Wednesday, January 13, 2010

Type 1+2 Teaching Begins!

I started teaching Type 1 and 2 at Brainco last night. I have 13 students with a wide range of experiences in design and other creative fields. Some are writers, some with communication degrees, some have no training in the design field at all. It is going to be a fantastic challenge to create assignments that are both challenging but also relevant as they build their portfolios.

Since this class is combining Type 1 and 2 for the first time, my first class was focused around understanding where each student was in their knowledge of typography. I attended the Rhode Island School of Design in Providence, Rhode Island and was trained in typography over the course of 2 years in the Graphic Design department. Since the class I am teaching is compressed into 13 weeks, the biggest challenge is to create classes and assignments that give enough information but also don't become too technical.

I have assigned two required texts and three recommended ones. Because of the time constraints, I am placing a lot of trust in my students to read and take notes on some of the more technical information involved in understanding typography. The two books I am having them read are The Elements of Typographic Style by Robert Bringhurst and The Complete Manual of Typography by James Felici. There are hundreds of books on typography and these are the two I have found that are the most straight forward and clear in their information. While their focus is on fundamentals and clean typography, I find some of the other books too "fun" in their approach. I want the assignments to be exciting and fun, but I think for good books that you can refer to anytime for terms or information, these two are great!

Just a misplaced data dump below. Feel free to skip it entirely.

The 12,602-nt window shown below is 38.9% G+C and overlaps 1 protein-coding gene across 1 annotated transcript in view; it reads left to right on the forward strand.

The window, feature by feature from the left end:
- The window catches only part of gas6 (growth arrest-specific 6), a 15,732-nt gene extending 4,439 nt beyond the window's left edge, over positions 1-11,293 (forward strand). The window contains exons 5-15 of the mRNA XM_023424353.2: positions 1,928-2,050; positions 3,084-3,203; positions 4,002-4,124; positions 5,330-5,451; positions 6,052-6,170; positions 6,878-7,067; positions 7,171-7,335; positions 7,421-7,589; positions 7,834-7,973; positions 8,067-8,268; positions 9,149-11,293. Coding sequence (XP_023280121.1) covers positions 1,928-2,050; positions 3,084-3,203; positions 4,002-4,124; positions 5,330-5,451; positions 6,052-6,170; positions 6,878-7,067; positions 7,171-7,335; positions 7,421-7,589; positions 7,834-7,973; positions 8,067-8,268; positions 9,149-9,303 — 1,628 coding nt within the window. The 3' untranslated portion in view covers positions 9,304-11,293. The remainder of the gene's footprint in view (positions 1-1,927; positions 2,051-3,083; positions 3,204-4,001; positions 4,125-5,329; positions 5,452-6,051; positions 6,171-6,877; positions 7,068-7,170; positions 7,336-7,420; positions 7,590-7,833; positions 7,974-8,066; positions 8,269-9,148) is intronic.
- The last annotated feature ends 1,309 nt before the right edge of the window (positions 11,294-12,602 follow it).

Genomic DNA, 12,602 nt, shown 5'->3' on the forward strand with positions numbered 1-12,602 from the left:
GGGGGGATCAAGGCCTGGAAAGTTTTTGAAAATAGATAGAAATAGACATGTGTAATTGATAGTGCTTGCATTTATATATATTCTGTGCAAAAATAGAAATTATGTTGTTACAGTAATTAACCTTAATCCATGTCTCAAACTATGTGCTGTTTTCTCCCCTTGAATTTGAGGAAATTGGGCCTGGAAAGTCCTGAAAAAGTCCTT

I intend to read and take notes on all the assigned reading I give to the students as well. For their first assignment, I asked them to do an oral report on 5 historical facts, good rules of thumb or conventions of good typography use. This is just a basic starting off point before I go back to my RISD roots and start handing out assignments that take one week to complete and 4 hours to critique. Well, maybe not that far… But, as my husband Jason Craig, who is also a designer/art director, said to me, "You are going to be a hard teacher."

I really just want my students to find the love for typography that I have and see it as an integral part of the visual communication process.

1 comment:


    This website might have some info that can help you while you are working on your GD class you are teaching.:)